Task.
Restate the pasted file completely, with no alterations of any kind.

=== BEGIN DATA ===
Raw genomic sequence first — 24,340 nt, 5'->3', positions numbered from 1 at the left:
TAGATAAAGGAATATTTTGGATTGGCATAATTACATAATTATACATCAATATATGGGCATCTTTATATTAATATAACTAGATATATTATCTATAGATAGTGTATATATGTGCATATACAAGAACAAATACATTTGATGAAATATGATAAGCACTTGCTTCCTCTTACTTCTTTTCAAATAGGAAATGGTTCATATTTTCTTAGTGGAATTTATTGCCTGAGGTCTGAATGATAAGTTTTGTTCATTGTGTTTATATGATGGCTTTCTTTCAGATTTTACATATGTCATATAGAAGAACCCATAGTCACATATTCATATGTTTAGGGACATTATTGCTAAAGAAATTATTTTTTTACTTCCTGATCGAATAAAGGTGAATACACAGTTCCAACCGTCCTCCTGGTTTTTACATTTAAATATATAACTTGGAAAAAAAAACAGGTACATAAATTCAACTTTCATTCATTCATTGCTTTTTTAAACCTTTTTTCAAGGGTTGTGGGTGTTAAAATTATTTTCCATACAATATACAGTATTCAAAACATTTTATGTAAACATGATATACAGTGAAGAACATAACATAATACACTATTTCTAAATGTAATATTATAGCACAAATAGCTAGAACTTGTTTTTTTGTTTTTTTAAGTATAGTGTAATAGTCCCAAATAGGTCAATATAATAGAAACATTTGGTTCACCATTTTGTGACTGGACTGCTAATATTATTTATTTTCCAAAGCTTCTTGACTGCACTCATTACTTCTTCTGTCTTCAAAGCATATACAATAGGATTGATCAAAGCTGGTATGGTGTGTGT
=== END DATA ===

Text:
Raw genomic sequence first — 24,340 nt, 5'->3', positions numbered from 1 at the left:
TAGATAAAGGAATATTTTGGATTGGCATAATTACATAATTATACATCAATATATGGGCATCTTTATATTAATATAACTAGATATATTATCTATAGATAGTGTATATATGTGCATATACAAGAACAAATACATTTGATGAAATATGATAAGCACTTGCTTCCTCTTACTTCTTTTCAAATAGGAAATGGTTCATATTTTCTTAGTGGAATTTATTGCCTGAGGTCTGAATGATAAGTTTTGTTCATTGTGTTTATATGATGGCTTTCTTTCAGATTTTACATATGTCATATAGAAGAACCCATAGTCACATATTCATATGTTTAGGGACATTATTGCTAAAGAAATTATTTTTTTACTTCCTGATCGAATAAAGGTGAATACACAGTTCCAACCGTCCTCCTGGTTTTTACATTTAAATATATAACTTGGAAAAAAAAACAGGTACATAAATTCAACTTTCATTCATTCATTGCTTTTTTAAACCTTTTTTCAAGGGTTGTGGGTGTTAAAATTATTTTCCATACAATATACAGTATTCAAAACATTTTATGTAAACATGATATACAGTGAAGAACATAACATAATACACTATTTCTAAATGTAATATTATAGCACAAATAGCTAGAACTTGTTTTTTTGTTTTTTTAAGTATAGTGTAATAGTCCCAAATAGGTCAATATAATAGAAACATTTGGTTCACCATTTTGTGACTGGACTGCTAATATTATTTATTTTCCAAAGCTTCTTGACTGCACTCATTACTTCTTCTGTCTTCAAAGCATATACAATAGGATTGATCAAAGCTGGTATGGTGTGTGT